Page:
Originally Posted: April 25, 2007
My day started with a question from a guest:
How do I say “no” in Acapulcian?
I explained in my most courteous tone that Acapulco is in Mexico where the people speak Spanish, not Acapulcian, and that “no” in Spanish is pronounced “no”.
The root of the question actually bore more knowledge than the unfortunate wording did. If there’s a single word a tourist needs to know in Acapulco it is indeed “no”.
When I visited almost two years ago, I walked about five miles along the streets from the pier. I saw a lot of downtown second world reality and found it a little harsh. Today I walked in the opposite direction hoping, perhaps, for a different perspective. I’m not sure I found it.
As soon as I left the pier, I began my “no, gracias” mantra with the taxi drivers who swarmed around me. Where the cabbies dropped off, the men trying to guide me to their “mother’s store” began. I continued avoiding eye contact, walking briskly and repeating my “no” through a polite smile, ever wary that I might offend.
While the solicitation feels quite aggressive, those asking are actually the minority and they generally do back down after a single rejection. Even those that persist will only ask twice, but with such shear numbers the experience can be quite overwhelming.
Then there are the ones who seem downright annoying. They refuse to hear “no”, keeping pace beside you and leaning in like a close friend, intermingling their sales pitch with platitudes. A brisk walk and a single-minded gaze are rarely enough to shake them. My voice develops an edge and the “gracias” drops away, but still they persist. Today, after the ump-teenth unheard rejection, I stopped in my tracks and turned to face the man at my side. I looked him in the eye and growled out one more “no.” I think it came out sounding like a challenge, because he became suddenly indignant, still shouting at my back as I walked away. I remember having entertained the thought of engaging his battle, but thankfully thought better of it. I do wonder what would have happened with a meeker soul. Perhaps this is part of the reason we’re advised to leave the ship in groups.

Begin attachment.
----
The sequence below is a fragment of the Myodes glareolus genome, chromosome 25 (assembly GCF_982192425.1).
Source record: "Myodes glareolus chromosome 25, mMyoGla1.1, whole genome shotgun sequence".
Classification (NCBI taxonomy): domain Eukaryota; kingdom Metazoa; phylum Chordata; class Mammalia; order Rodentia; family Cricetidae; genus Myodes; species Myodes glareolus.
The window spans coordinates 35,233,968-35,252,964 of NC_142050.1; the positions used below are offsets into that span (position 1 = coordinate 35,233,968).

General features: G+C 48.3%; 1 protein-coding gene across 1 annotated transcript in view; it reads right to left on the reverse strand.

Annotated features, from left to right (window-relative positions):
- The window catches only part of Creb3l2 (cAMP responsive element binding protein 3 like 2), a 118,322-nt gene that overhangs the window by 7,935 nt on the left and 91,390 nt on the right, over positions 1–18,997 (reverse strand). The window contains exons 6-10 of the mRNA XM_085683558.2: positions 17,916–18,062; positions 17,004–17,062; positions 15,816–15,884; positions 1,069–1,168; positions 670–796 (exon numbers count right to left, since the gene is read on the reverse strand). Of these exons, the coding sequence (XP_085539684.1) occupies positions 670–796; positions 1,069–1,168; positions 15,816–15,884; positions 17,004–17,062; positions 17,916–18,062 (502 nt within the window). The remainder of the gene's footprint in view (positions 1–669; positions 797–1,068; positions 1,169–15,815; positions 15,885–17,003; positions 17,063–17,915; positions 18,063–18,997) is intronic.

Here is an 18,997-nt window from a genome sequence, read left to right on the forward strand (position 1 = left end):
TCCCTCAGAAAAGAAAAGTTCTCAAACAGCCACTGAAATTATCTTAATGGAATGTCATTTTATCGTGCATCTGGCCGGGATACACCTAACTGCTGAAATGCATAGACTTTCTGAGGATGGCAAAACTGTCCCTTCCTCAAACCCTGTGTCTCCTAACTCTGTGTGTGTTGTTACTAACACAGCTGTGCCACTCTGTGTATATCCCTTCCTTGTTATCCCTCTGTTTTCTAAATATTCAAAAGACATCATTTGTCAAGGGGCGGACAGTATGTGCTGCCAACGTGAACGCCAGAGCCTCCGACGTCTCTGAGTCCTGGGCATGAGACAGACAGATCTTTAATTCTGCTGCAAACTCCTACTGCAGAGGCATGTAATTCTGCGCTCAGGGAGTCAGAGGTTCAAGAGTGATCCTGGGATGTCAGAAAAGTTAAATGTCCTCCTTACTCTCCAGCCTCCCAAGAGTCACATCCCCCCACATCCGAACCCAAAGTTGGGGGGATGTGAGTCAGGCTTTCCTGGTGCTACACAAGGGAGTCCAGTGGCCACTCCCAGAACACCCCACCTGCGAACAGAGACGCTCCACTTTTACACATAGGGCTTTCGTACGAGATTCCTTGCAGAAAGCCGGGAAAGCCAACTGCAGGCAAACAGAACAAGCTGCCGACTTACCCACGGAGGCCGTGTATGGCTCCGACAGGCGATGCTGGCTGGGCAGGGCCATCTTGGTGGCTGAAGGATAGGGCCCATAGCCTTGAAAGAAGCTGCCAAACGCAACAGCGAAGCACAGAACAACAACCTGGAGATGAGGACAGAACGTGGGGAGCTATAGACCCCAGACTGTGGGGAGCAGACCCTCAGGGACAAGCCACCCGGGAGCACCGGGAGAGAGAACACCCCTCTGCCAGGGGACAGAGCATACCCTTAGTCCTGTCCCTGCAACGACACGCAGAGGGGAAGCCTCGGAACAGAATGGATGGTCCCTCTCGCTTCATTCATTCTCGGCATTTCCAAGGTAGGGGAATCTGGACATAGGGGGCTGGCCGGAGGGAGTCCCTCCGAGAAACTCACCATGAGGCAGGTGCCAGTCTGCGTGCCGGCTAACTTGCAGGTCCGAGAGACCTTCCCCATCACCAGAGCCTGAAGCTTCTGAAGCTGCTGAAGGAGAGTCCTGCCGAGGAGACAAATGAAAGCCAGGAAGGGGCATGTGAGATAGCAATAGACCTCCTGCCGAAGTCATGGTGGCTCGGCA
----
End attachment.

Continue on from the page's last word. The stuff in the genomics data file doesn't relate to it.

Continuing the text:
Further down the road I found a place to sit on the beach in the shade of a palm tree, watching the waves break on the shore. I’d gone beyond the average tourist’s range, and so I found peace beyond the people selling their wares along the waterfront. A welcome breeze blew in off the ocean. I took some photos and enjoyed the moment.
As lunchtime drew near, I found the crowded bars and restaurants unappealing and the empty ones, frankly, disconcerting. I made my way back to a grocery store I remembered passing on my way and picked up the makings for lunch on the beach: a package of traditional Mexican white cheese, some fresh “salsa roja” (red sauce) and a huge stack of piping hot, fresh tortillas. All told, it came to less than $2.50 USD.
I kicked back again under “my” palm tree, joined now by a hungry pregnant cat, barely out of kitten-hood herself. After I snarled at her for making an attempt at the food on its way to my mouth, she sat back and waited patiently for me to change my mind. It worked.
The salsa turned out to be a fair bit hotter than anything on a Canadian supermarket shelf, but the cheese balanced it well. My calico friend gratefully accepted a piece of cheese each time I wrapped a new tortilla, drawing closer with every offer. Eventually she was seated beside me, watching the seagulls skip away from oncoming waves.
When the time came to head back to the ship, I began to gather up my things. I’d planned to leave Momma Cat the rest of the cheese, but she disappeared as quietly as she’d arrived. When I passed a man with one leg sleeping on a bench, I left the other half of my lunch bag by his head, knowing we can’t bring food onboard anyway.
The beggars and sellers along the street reminded me of why this is not my favourite port, despite the natural beauty and great food. I resent being seen as a walking wallet, even when I understand what perpetuates this mentality.